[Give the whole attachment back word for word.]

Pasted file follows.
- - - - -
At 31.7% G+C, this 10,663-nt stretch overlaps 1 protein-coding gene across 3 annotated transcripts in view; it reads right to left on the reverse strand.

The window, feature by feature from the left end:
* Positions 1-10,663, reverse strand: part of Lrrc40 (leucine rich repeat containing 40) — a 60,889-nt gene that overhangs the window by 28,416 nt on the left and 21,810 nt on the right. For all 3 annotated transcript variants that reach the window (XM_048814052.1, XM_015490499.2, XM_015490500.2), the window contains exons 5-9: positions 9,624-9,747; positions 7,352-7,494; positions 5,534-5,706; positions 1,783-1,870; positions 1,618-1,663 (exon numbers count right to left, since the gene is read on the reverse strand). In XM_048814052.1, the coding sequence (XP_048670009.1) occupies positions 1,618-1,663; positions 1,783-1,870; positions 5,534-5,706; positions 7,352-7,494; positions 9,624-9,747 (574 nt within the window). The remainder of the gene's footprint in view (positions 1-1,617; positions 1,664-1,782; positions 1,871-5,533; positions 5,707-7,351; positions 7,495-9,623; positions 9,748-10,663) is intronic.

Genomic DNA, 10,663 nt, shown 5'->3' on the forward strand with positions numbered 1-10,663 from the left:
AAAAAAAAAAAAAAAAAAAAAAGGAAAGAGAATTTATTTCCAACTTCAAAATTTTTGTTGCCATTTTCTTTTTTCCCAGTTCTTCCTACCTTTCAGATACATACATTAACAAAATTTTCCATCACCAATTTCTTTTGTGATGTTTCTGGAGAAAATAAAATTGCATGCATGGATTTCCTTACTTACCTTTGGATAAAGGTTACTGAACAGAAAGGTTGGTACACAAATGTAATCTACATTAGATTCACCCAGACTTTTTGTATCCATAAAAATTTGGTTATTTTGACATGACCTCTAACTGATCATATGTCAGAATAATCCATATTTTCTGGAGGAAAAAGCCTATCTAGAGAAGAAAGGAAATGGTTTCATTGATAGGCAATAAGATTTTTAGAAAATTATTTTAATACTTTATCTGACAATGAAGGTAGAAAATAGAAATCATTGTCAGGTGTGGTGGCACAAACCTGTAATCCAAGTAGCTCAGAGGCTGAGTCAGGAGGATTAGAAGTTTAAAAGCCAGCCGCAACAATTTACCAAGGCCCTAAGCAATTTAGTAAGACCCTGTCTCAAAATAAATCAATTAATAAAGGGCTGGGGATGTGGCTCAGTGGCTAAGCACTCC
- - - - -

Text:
At 31.7% G+C, this 10,663-nt stretch overlaps 1 protein-coding gene across 3 annotated transcripts in view; it reads right to left on the reverse strand.

The window, feature by feature from the left end:
* Positions 1-10,663, reverse strand: part of Lrrc40 (leucine rich repeat containing 40) — a 60,889-nt gene that overhangs the window by 28,416 nt on the left and 21,810 nt on the right. For all 3 annotated transcript variants that reach the window (XM_048814052.1, XM_015490499.2, XM_015490500.2), the window contains exons 5-9: positions 9,624-9,747; positions 7,352-7,494; positions 5,534-5,706; positions 1,783-1,870; positions 1,618-1,663 (exon numbers count right to left, since the gene is read on the reverse strand). In XM_048814052.1, the coding sequence (XP_048670009.1) occupies positions 1,618-1,663; positions 1,783-1,870; positions 5,534-5,706; positions 7,352-7,494; positions 9,624-9,747 (574 nt within the window). The remainder of the gene's footprint in view (positions 1-1,617; positions 1,664-1,782; positions 1,871-5,533; positions 5,707-7,351; positions 7,495-9,623; positions 9,748-10,663) is intronic.

Genomic DNA, 10,663 nt, shown 5'->3' on the forward strand with positions numbered 1-10,663 from the left:
AAAAAAAAAAAAAAAAAAAAAAGGAAAGAGAATTTATTTCCAACTTCAAAATTTTTGTTGCCATTTTCTTTTTTCCCAGTTCTTCCTACCTTTCAGATACATACATTAACAAAATTTTCCATCACCAATTTCTTTTGTGATGTTTCTGGAGAAAATAAAATTGCATGCATGGATTTCCTTACTTACCTTTGGATAAAGGTTACTGAACAGAAAGGTTGGTACACAAATGTAATCTACATTAGATTCACCCAGACTTTTTGTATCCATAAAAATTTGGTTATTTTGACATGACCTCTAACTGATCATATGTCAGAATAATCCATATTTTCTGGAGGAAAAAGCCTATCTAGAGAAGAAAGGAAATGGTTTCATTGATAGGCAATAAGATTTTTAGAAAATTATTTTAATACTTTATCTGACAATGAAGGTAGAAAATAGAAATCATTGTCAGGTGTGGTGGCACAAACCTGTAATCCAAGTAGCTCAGAGGCTGAGTCAGGAGGATTAGAAGTTTAAAAGCCAGCCGCAACAATTTACCAAGGCCCTAAGCAATTTAGTAAGACCCTGTCTCAAAATAAATCAATTAATAAAGGGCTGGGGATGTGGCTCAGTGGCTAAGCACTCC